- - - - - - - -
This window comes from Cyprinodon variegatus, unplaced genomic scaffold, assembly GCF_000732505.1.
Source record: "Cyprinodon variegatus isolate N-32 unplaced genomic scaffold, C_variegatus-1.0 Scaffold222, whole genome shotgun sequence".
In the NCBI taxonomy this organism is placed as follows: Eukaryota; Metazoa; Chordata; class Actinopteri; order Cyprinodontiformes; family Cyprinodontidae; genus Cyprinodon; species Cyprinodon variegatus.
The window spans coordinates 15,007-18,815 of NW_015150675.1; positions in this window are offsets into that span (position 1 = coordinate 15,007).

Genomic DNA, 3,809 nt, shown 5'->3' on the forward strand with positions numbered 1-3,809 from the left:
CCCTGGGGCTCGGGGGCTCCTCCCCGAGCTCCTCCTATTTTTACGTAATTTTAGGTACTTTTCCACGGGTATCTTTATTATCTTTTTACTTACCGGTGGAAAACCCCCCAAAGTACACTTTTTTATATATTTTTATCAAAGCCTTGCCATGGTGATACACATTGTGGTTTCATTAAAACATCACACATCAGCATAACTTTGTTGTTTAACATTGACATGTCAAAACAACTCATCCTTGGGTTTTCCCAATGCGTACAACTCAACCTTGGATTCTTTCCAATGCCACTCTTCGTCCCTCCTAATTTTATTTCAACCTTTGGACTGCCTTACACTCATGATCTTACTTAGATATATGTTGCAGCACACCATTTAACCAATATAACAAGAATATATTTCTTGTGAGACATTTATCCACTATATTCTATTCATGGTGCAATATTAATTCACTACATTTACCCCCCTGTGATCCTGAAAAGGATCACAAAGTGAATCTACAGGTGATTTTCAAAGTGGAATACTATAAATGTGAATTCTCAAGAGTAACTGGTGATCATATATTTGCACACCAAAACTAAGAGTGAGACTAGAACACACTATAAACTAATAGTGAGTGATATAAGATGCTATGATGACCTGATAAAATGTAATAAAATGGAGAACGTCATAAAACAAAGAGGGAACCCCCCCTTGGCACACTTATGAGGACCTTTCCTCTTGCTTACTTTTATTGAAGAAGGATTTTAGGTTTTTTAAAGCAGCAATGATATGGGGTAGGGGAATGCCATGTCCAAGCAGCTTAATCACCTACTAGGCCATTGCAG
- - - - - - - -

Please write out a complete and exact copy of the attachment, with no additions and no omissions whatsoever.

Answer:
This window comes from Cyprinodon variegatus, unplaced genomic scaffold, assembly GCF_000732505.1.
Source record: "Cyprinodon variegatus isolate N-32 unplaced genomic scaffold, C_variegatus-1.0 Scaffold222, whole genome shotgun sequence".
In the NCBI taxonomy this organism is placed as follows: Eukaryota; Metazoa; Chordata; class Actinopteri; order Cyprinodontiformes; family Cyprinodontidae; genus Cyprinodon; species Cyprinodon variegatus.
The window spans coordinates 15,007-18,815 of NW_015150675.1; positions in this window are offsets into that span (position 1 = coordinate 15,007).

Genomic DNA, 3,809 nt, shown 5'->3' on the forward strand with positions numbered 1-3,809 from the left:
CCCTGGGGCTCGGGGGCTCCTCCCCGAGCTCCTCCTATTTTTACGTAATTTTAGGTACTTTTCCACGGGTATCTTTATTATCTTTTTACTTACCGGTGGAAAACCCCCCAAAGTACACTTTTTTATATATTTTTATCAAAGCCTTGCCATGGTGATACACATTGTGGTTTCATTAAAACATCACACATCAGCATAACTTTGTTGTTTAACATTGACATGTCAAAACAACTCATCCTTGGGTTTTCCCAATGCGTACAACTCAACCTTGGATTCTTTCCAATGCCACTCTTCGTCCCTCCTAATTTTATTTCAACCTTTGGACTGCCTTACACTCATGATCTTACTTAGATATATGTTGCAGCACACCATTTAACCAATATAACAAGAATATATTTCTTGTGAGACATTTATCCACTATATTCTATTCATGGTGCAATATTAATTCACTACATTTACCCCCCTGTGATCCTGAAAAGGATCACAAAGTGAATCTACAGGTGATTTTCAAAGTGGAATACTATAAATGTGAATTCTCAAGAGTAACTGGTGATCATATATTTGCACACCAAAACTAAGAGTGAGACTAGAACACACTATAAACTAATAGTGAGTGATATAAGATGCTATGATGACCTGATAAAATGTAATAAAATGGAGAACGTCATAAAACAAAGAGGGAACCCCCCCTTGGCACACTTATGAGGACCTTTCCTCTTGCTTACTTTTATTGAAGAAGGATTTTAGGTTTTTTAAAGCAGCAATGATATGGGGTAGGGGAATGCCATGTCCAAGCAGCTTAATCACCTACTAGGCCATTGCAG